The new laws also cover pre-packed foods, such as those sold in supermarkets. These foods will have to have the major 14 allergens clearly highlighted within the ingredients list (for example in bold). Be warned – it means the end of the old allergen ‘box’, stating ‘Contains: milk, eggs, whatnot’. We will no longer have this shorthand and will have to scrutinise the ingredients list to check for allergens. Bear in mind, too, that this information will be phased in, as some foods with a long shelf life will still not have switched over to the new-style labelling.

This is the old way, courtesy of M&S:

getty_rm_photo_of_nut_allergy_warning_label

This is the new (courtesy of M&S and beauty, allergy and eczema blogger Sugarpuffish):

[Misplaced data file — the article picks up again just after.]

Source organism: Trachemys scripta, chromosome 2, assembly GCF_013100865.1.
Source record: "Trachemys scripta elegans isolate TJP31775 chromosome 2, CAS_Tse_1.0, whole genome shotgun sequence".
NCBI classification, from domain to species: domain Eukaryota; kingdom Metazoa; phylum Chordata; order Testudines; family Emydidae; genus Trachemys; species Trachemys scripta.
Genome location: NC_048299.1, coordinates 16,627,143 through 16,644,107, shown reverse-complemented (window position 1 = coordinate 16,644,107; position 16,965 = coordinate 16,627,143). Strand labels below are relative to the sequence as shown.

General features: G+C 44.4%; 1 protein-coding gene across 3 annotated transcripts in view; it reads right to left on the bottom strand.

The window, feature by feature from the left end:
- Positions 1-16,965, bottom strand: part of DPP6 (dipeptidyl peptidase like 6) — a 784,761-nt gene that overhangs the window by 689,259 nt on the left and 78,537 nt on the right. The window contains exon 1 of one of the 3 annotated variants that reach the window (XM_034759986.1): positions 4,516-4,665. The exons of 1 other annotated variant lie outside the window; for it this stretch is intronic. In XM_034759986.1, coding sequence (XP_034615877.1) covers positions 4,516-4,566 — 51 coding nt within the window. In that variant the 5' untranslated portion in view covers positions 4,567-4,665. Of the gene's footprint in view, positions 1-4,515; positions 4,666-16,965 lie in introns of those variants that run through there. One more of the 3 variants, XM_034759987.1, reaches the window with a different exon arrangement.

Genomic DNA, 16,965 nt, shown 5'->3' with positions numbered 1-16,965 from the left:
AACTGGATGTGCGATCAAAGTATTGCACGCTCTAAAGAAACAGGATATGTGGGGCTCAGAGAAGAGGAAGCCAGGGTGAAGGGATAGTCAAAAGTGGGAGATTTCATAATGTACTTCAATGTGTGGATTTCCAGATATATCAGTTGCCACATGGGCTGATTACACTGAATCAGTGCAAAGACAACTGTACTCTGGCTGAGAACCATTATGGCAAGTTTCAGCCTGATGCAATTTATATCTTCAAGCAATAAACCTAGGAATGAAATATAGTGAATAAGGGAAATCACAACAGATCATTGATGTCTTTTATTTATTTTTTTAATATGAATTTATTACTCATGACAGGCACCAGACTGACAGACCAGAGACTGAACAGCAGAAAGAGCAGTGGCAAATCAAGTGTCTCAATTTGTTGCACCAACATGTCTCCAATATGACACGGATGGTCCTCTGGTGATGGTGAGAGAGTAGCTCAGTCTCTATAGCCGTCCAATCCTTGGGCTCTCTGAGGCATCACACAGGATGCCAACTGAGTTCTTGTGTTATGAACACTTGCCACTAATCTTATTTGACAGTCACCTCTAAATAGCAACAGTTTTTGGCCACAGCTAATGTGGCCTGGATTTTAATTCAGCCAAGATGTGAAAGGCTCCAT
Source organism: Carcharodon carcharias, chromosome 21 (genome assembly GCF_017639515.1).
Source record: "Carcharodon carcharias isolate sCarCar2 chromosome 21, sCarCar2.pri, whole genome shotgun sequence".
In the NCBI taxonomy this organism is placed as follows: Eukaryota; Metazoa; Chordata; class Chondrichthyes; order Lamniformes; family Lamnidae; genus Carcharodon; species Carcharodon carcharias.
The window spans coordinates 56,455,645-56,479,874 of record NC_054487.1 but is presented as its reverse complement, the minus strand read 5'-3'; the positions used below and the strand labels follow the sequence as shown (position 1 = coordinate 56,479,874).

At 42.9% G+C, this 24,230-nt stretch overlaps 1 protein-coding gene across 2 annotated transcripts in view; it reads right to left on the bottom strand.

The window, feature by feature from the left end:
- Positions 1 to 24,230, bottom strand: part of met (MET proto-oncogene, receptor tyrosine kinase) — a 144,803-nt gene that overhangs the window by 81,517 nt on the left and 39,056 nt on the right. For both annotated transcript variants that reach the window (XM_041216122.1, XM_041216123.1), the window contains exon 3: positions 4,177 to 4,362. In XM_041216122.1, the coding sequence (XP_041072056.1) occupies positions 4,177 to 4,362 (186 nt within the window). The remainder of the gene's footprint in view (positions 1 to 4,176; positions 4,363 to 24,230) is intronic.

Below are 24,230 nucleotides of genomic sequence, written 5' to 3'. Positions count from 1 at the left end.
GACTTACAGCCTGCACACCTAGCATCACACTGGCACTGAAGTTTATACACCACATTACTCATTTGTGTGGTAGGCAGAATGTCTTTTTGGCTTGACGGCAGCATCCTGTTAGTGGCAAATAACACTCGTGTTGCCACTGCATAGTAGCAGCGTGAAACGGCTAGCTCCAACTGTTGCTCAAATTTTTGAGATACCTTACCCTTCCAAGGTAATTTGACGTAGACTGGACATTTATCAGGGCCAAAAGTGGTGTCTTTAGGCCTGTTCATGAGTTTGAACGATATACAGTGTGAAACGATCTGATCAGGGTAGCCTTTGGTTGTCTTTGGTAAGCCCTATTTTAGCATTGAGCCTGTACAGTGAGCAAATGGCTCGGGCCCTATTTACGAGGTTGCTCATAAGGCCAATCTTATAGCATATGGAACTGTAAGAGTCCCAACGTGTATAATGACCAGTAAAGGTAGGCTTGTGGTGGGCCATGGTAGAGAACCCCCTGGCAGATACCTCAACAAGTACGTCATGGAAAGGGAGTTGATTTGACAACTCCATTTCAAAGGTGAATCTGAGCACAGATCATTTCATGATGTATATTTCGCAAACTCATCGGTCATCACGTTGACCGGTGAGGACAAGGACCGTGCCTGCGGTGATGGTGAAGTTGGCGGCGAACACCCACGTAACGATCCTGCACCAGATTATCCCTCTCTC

food label

There are some very complicated and disputed bits to this law, which I won’t go into here but which ‘Health Journo’ and Coeliac expert Alex Gazzola covers brilliantly in his blog. It isn’t quite as straightforward as it sounds, and manufacturers – even the biggies – are still getting this wrong.

The less good bits

BUT.

Despite claims that this will revolutionise the way we eat out and shop as allergic consumers, I still have massive reservations. These include:

* It is still not compulsory for caterers to learn about allergen control and cross contamination. Without this becoming an obligatory part of basic hygiene certification (i.e. without chefs and caterers having to pass a module in how to guard against contamination) I don’t have huge confidence that the vast majority of outlets will be able to safely cater. They will be:

(a) scared, where they actually don’t need to be – catering for allergies is not a dark art, but many are petrified of the consequences because they don’t understand what simple steps they can take